SHAPE SENSING FOR ROBOTIC KNEE REPLACEMENT SURGERIES
To keep up with the revolutionization of the operating room, medical device manufacturers, providers and research institutions are finding common ground seeking innovative ways to improve the experience during surgical procedures. The Shape Sensing Company’s (TSSC’s) fiber optic 3D navigation technology is bringing a disruptive approach to the marketplace by leveraging the application agnosticism of fiber shape sensing into orthopedic robotics. Where traditional robotic-assisted orthopedic procedures fall short in creating streamlined surgical workflows, fiber shape sensing removes added operating room complexity while maintaining performance competitive to current navigation technology.
The Total Knee Arthroplasty (TKA), or the process to replace the knee joint with an artificial implant, is currently the most common inpatient procedure for US adults over the age of 45 amounting to 800,000 procedures performed annually. With conditions such as obesity affecting a broader amount of the population, coupled with the increase in life expectancy over the past few generations, the wear and tear on ball and socket joints will inevitably cause an increase in the need for TKA procedures. The rising star of the orthopedic operating room is the introduction of cutting-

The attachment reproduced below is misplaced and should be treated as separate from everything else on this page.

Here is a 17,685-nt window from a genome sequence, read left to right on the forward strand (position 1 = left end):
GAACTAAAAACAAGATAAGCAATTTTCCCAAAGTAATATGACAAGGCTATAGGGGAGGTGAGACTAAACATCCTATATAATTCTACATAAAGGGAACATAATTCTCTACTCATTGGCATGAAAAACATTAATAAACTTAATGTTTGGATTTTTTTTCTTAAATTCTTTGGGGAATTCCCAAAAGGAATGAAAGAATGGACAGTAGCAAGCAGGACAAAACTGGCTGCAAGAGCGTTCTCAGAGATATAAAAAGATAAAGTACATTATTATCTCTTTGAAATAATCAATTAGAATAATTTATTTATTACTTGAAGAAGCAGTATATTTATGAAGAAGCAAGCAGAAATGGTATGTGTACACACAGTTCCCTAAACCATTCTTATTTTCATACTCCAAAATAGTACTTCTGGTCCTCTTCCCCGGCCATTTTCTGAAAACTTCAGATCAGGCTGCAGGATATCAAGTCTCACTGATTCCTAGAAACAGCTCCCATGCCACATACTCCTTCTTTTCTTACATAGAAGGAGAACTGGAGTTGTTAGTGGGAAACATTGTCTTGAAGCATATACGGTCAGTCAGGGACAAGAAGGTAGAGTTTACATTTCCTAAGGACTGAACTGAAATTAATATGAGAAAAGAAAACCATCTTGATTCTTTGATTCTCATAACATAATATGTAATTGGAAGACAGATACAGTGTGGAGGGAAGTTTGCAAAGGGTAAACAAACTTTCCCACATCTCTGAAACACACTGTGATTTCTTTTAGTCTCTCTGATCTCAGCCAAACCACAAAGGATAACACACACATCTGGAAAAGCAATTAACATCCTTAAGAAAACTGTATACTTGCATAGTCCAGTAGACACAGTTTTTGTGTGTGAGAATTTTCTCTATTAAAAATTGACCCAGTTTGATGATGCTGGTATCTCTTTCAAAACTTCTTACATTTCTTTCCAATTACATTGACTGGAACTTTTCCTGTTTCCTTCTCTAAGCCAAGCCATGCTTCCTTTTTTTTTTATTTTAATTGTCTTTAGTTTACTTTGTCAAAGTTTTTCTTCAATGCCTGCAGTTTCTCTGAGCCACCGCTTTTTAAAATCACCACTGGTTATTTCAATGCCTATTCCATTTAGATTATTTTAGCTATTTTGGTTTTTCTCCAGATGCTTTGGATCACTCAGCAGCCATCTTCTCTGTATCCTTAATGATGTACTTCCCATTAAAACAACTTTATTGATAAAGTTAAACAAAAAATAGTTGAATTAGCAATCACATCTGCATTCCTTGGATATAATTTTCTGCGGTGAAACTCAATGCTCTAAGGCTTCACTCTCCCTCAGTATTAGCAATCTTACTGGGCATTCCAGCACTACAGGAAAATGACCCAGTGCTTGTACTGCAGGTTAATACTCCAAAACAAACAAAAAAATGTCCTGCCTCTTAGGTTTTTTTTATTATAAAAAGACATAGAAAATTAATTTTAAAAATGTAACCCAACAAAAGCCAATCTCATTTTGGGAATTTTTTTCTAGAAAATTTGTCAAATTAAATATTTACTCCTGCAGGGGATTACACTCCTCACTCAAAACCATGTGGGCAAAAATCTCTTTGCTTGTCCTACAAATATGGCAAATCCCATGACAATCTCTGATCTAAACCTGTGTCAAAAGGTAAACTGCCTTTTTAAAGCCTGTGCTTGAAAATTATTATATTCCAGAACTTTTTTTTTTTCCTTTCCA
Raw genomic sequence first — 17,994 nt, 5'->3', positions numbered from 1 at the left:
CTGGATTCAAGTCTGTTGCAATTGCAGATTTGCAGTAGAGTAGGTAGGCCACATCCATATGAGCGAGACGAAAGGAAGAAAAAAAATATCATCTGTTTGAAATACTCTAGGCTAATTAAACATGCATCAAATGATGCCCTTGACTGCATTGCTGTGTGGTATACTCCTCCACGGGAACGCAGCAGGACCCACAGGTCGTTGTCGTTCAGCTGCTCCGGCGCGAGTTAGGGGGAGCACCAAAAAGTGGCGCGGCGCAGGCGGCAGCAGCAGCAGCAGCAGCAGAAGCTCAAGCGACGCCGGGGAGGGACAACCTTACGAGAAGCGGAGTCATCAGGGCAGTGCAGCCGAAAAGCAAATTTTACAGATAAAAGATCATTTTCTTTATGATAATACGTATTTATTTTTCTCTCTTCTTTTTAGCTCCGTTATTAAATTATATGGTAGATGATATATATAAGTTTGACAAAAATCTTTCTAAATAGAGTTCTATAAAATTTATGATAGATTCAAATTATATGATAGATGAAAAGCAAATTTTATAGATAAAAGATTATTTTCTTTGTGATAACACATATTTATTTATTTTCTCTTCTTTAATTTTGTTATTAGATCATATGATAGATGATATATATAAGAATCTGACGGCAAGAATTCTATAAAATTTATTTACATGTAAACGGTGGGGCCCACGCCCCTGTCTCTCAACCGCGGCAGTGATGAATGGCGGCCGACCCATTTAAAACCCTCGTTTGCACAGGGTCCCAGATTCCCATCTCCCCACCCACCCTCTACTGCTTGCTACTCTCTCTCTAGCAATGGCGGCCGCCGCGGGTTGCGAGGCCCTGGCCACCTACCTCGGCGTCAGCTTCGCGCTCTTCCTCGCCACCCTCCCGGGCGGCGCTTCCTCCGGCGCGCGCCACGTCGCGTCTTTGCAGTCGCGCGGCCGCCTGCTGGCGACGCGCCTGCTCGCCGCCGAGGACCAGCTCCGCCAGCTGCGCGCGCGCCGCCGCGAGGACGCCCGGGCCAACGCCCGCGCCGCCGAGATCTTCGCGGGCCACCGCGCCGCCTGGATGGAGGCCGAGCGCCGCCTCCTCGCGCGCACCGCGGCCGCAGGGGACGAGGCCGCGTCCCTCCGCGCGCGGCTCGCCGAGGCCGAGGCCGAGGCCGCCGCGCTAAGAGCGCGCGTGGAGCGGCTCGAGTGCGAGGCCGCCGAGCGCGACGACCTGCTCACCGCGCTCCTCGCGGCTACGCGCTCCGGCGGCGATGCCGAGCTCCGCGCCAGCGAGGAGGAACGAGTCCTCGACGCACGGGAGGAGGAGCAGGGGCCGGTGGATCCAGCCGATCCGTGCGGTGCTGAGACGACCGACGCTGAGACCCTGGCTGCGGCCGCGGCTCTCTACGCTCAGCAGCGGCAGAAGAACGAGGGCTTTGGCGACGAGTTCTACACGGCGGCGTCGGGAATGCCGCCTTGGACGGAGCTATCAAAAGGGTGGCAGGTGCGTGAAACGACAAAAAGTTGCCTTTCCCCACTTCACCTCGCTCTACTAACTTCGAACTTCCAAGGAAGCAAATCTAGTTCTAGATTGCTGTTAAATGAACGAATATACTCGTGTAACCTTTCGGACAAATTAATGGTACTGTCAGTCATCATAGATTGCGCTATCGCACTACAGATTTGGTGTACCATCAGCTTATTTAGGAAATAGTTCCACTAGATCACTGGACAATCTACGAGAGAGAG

edge robotic technology. As of 2021, it is reported by the American Joint Replacement Registry that somewhere around 11% of joint replacement procedures are performed using robotic assistance, with that number expected to grow annually at a rate of 8% from 2021 to 2030. From a technical perspective, surgical robotics lends itself well to orthopedic joint replacement. The procedures are straight forward and easily bolstered by introducing the precision of a high accuracy robotic arm. Although data is limited suggesting the robotic assisted TKA produces a longer lasting implant, the new approach shows improved short-term clinical outcomes compared to the conventional procedure. This improvement is the product of exceptional surgeon-to-robot precision when removing material and placing the implant, as reported in a 2020 orthopedic review comparing the two TKA methods.
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